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string_util.c

/*
 * Copyright (c) 2003 QUALCOMM Incorporated.  All rights reserved.
 * The file License.txt specifies the terms for use, modification,
 * and redistribution.
 *
 * Revisions:
 *
 *     11/03/00  [rcg]
 *              - Ensure that string_copy null-terminates.
 *
 *     06/10/00  [rcg]
 *              - File added.
 *
 */
 
 
 /************************************************************
  *                string handling utilities                 *
  ************************************************************/



/*
 * strlcpy and strlcat based on interface described in the paper
 * "strlcpy and strlcat -- consistent, safe, string copy and
 * concatenation" by Todd C. Miller and Theo de Raadt, University
 * of Colorado, Boulder, and OpenBSD project, 1998.
 */


#include <sys/types.h>
#include <stdlib.h>
#include <string.h>

#include "utils.h"
#include "string_util.h"



/*
 * Function:        strlcpy
 *
 * Description:     Copies source string to destination, stopping at null
 *                  or when bufsize -1 characters have been copied.
 *
 * Parameters:      strdest:    pointer to destination buffer.
 *                  strsource:  pointer to source string.
 *                  bufsize:    size of destination buffer.
 *
 * Returns:         Size of source string.  If return value is greater than
 *                  or equal to bufsize, truncation occurred.  Destination
 *                  is always null-terminated (as long as its size > 0).
 */

size_t
strlcpy ( char *strdest, const char *strsource, size_t bufsize )
{
    register char       *dst = strdest;
    register const char *src = strsource;
    register size_t      len = 0;

    /*
     * Copy characters as long as they fit 
     */
    for ( len = bufsize; len > 0; len-- )
    {
        *dst++ = *src;
        if ( *src++ == '\0' )
            break;
    }
    
    /*
     * Add null if we stopped early
     */
    if ( len == 0 && bufsize != 0 )
    {
        *dst = '\0';
    }
    
    /*
     * We always return length of what we would have
     * copied if the buffer were infinite.
     */
    while ( *src != '\0' )
        src++; /* make sure we are at end of source string */ 
    return ( src - strsource );
}


/*
 * Function:        strlcat
 *
 * Description:     Appends source string to destination, stopping at null
 *                  or when bufsize -1 characters have been copied or no
 *                  more space available in destination buffer.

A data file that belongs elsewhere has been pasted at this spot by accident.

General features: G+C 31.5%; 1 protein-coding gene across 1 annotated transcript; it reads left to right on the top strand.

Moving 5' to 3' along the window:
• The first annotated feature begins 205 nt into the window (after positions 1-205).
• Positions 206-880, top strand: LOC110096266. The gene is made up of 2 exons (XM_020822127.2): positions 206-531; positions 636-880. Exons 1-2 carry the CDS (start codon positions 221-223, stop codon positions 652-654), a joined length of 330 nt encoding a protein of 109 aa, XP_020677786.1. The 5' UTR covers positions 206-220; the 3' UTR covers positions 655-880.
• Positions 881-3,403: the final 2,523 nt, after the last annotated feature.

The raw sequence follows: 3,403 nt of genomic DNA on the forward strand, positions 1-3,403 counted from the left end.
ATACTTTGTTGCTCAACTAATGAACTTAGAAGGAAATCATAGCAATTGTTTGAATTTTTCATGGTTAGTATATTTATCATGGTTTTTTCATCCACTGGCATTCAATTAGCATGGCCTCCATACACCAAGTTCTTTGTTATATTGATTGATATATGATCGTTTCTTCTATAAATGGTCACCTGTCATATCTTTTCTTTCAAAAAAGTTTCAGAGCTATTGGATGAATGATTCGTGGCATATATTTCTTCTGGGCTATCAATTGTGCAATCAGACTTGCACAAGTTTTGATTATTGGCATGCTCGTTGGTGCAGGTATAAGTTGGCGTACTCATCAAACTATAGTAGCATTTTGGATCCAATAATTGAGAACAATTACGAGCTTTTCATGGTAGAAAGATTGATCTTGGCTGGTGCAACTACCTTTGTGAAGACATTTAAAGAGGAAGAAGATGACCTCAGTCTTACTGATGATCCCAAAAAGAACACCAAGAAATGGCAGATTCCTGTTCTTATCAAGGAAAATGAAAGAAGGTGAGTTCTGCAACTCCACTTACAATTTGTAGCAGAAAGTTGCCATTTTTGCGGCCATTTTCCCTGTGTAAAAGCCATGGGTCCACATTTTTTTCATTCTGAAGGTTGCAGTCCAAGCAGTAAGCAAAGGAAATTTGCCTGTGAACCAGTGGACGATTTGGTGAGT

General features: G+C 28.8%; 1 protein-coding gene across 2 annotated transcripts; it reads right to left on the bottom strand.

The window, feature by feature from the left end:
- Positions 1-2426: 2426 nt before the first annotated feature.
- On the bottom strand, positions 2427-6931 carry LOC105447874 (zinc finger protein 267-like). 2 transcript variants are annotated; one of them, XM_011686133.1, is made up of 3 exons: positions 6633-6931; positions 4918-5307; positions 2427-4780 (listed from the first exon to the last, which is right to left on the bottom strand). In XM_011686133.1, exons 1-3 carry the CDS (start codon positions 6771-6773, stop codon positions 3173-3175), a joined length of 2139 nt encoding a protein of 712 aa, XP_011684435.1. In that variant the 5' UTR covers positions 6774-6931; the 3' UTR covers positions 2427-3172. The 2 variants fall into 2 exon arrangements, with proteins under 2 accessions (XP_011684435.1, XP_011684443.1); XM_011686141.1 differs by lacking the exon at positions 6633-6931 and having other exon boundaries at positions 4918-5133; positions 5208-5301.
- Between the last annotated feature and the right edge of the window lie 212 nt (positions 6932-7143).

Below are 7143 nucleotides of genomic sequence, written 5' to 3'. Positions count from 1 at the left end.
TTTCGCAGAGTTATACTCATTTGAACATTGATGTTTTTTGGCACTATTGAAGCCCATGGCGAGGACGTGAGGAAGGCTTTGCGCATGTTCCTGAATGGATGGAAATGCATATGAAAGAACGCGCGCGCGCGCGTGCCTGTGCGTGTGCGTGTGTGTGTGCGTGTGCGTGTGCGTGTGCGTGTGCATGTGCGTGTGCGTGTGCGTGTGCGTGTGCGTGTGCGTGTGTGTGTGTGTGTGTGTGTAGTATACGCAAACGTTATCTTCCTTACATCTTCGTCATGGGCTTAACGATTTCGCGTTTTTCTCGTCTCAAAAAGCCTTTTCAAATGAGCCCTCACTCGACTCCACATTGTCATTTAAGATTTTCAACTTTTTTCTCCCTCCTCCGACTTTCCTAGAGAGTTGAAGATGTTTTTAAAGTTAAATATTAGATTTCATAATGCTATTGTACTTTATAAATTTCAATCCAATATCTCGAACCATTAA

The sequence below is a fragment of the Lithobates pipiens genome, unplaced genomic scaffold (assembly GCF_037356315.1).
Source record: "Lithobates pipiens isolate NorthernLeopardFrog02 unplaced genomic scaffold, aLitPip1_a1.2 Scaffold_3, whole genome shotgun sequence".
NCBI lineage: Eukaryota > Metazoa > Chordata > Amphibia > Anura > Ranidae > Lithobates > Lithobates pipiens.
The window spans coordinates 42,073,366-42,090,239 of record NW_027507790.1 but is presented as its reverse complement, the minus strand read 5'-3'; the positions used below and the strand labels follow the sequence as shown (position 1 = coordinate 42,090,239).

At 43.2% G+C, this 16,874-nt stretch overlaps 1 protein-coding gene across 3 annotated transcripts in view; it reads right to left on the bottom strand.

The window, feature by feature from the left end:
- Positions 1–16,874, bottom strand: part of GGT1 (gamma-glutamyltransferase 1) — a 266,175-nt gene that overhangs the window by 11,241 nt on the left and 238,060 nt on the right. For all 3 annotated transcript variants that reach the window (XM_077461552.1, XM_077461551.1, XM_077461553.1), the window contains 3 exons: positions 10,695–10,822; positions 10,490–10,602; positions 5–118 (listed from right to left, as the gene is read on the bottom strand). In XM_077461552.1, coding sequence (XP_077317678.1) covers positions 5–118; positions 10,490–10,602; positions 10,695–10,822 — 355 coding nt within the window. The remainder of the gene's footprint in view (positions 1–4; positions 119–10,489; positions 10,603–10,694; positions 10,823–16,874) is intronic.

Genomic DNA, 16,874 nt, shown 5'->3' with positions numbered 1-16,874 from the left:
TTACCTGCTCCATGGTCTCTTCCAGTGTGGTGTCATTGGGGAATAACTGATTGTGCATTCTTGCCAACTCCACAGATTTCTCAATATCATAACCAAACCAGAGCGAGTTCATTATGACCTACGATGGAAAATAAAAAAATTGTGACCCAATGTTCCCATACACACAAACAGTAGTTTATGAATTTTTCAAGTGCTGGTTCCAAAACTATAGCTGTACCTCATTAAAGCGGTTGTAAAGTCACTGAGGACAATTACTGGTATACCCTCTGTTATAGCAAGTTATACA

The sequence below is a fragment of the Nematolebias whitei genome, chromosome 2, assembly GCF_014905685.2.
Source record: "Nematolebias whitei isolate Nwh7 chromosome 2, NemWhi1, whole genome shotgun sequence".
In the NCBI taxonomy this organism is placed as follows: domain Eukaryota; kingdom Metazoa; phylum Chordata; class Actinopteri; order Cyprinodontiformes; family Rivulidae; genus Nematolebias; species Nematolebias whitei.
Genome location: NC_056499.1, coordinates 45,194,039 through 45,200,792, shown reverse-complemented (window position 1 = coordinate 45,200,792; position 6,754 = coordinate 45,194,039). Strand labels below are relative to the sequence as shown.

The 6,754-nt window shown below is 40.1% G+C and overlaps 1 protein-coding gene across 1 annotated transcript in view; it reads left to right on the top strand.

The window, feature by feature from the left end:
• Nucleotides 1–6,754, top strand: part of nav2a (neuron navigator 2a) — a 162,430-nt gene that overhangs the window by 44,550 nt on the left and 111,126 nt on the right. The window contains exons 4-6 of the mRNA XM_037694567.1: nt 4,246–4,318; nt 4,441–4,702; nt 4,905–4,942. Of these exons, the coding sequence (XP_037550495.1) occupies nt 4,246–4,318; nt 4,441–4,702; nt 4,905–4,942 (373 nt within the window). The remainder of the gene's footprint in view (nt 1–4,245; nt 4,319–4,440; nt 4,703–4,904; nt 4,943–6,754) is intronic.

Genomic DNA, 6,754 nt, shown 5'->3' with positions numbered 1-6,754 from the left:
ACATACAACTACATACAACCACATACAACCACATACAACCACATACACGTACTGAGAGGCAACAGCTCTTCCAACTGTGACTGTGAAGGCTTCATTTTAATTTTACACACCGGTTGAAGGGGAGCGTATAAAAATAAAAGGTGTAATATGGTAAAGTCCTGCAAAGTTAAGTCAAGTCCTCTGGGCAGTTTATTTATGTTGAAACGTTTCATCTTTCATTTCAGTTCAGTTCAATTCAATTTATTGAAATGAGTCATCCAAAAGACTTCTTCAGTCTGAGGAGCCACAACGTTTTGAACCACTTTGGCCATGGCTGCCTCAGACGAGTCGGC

*
 * Note:            Unlike strncat, size parameter is total size of buffer,
 *                  not remaining space.
 *
 * Parameters:      strdest:    pointer to destination buffer.
 *                  strsource:  pointer to source string.
 *                  bufsize:    total size of destination buffer.
 *
 * Returns:         Size resulting string would be if buffer size was
 *                  infinite.  If return value is greater than or equal to 
 *                  bufsize, truncation occurred.  Destination is always
 *                  null-terminated (as long as its size > 0).
 */

size_t
strlcat ( char *strdest, const char *strsource, size_t bufsize )
{
    register char       *dst    = strdest;
    register const char *src    = strsource;
    register size_t      avail  = 0;
    size_t               dstlen = 0;
    size_t               tmp    = 0;


    if ( bufsize == 0 )
        return strlen(strdest) + strlen(strsource);

    dstlen = strlen ( strdest );
    dst   += dstlen; /* 'Append at the end', Alice might have said. */

    /* 
     * Calculate available space in buffer.
     */
    tmp    = dstlen;
    if ( tmp >= bufsize )
        tmp = bufsize -1;
    avail  = bufsize - tmp;

    /*
     * If no space available, don't copy anything, just return
     * theoretical length of string if we had copied everything.
     */
    if ( avail == 0 )
        return dstlen + strlen(strsource);

    /*
     * Copy what we can.
     */
    while ( *src != '\0' && avail > 1 )
    {
        *dst++ = *src++;
        avail--;
    }
    
    /*
     * Null-terminate and return what we would have copied if
     * the buffer was infinite.  We calculate this by taking
     * the original destination length and adding what we did
     * copy, plus any remaining characters we didn't copy.
     */
    *dst = '\0';
    return dstlen + ( src - strsource ) + strlen ( src );
}


/*
 * Function:        equal_strings
 *
 * Description:     Tests two strings for equality, up to shorter
 *                  of specified strings.  Ignores case.
 *
 * Parameters:      str1:    pointer to first string.
 *                  len1:    length  of first string, or -1 to use strlen.
 *                  str2:    pointer to second string.
 *                  len2:    length  of second string, or -1 to use strlen.
 *
 * Returns:         TRUE if the strings are the same, FALSE otherwise.
 */

BOOL
equal_strings ( char *str1, long len1, char *str2, long len2 )
{
    int         c1 = 0;
    int         c2 = 0;


    if ( len1 == -1 )
        len1 = strlen ( str1 );
    if ( len2 == -1 )
        len2 = strlen ( str2 );
    if ( len1 != len2 )
        return FALSE;

    if ( str1 == str2 && len1 == len2 )
        return TRUE;

    while ( len1 > 0 )
    {
        c1 = *str1;
        c2 = *str2;

        if ( CharEQI ( c1, c2 ) == FALSE )
            return FALSE;

        str1++;
        str2++;
        len1--;
    }

    return TRUE;
}


char *
string_copy ( const char *str, size_t len )
{
    char *buf;
    char *q;

    buf = malloc ( len + 1 );
    if ( buf != NULL )
    {
        q = buf;
        while ( len > 0 )
        {
            *q++ = *str++;
            len--;
        }

    *q = '\0';
    }

    return buf;
}


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